Shortlog - a log of everyday things



Today's reading for HCI includes a paper coauthored by Ed H. Chi. In searching for background on the authors to better understand their places in the field, I found his autobiography. What I found interesting was this section:

"College was a breeze, but I worked hard to finish early. I had set my goals, and nothing was going to stop me from becoming a famous computer scientist. Little did I know how hard it is to do that. It was the fortune of a young punk who didn't know the limit, and tried anyhow. This drive, which I still carry to this day, was the major reason of being where I am now."

Heh, sounds somewhat familiar. And then this one:

"There is nothing more shocking than the realization of becoming someone who needed change, because of the single-track focus I had. Toward the end of my Ph. D. in early 1998, I started to change my life philosophy and went through a personal metamorphosis. Before this period, I had rejected the possibility of ever becoming a true Renaissance man, because I had thought that, given all the knowledge in the world, it was impossible to be a good and true Renaissance man. But I gradually realized that it wasn't the END GOAL of being a Renaissance man that mattered, but that the PROCESS of trying is what really mattered."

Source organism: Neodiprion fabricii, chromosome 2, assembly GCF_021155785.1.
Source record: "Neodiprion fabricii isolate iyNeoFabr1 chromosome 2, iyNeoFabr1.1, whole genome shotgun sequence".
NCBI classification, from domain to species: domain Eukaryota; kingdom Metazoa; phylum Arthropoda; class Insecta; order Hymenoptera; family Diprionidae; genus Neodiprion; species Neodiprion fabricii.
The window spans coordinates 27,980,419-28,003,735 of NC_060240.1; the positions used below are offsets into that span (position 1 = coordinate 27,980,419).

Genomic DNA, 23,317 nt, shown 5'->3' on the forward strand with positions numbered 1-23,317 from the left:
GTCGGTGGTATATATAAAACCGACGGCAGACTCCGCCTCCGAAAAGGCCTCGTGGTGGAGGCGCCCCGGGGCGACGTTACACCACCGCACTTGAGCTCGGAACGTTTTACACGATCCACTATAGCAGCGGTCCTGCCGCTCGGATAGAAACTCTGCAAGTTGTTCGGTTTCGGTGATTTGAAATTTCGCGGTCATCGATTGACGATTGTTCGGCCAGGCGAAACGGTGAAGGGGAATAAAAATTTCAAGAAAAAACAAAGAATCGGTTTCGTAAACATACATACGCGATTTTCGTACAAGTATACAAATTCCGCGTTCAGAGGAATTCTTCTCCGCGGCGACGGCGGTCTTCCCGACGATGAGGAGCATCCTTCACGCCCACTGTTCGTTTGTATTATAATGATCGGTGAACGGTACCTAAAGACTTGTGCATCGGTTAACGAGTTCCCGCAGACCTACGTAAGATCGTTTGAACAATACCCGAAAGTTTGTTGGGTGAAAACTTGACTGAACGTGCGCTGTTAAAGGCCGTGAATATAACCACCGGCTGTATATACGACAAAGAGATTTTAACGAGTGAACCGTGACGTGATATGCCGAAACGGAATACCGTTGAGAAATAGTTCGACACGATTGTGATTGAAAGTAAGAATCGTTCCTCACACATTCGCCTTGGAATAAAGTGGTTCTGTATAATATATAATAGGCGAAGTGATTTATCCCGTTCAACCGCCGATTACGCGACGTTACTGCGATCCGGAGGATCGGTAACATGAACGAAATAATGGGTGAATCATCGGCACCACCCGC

Most people who know me well know that it is (and has long been) one of my goals is to be a Renaissance man (or at least, as close as I can get). I can't remember exactly who first described me as one, but I remember the glowingly happy feeling I get every time I hear the phrase. Granted, I realized a while ago that being a true Renaissance man now is impossible (as my father put it, "You're a couple hundred years too late to be a Renaissance man"), but in my mind I still see that as the impossibly high goal that I want to strive toward. It may be impossible to get there, but as Chi writes, it's the process of trying that matters.

So, Renaissance man or no, I shall continue to strive for greatness, for knowledge, and for what it is to be a Renaissance man.

I know Sarah will remind me that Renaissance men had impeccable physiques, so I will need to start a more strenuous exercise regimen.

I love Felix von Leitner's slides on what optimizations compilers do. The question "how much does a cache miss cost" was raised in OS today, and in about 20 seconds I re-found slide 47. The whole talk basically says "the compiler is smarter than you are" and gives all sorts of evidence. GCC produces very good code in most of von Leitner's tests, and consistently outperformed icc/sunc/msvc. Impressive stuff, though I'd love to see the content updated for 2010.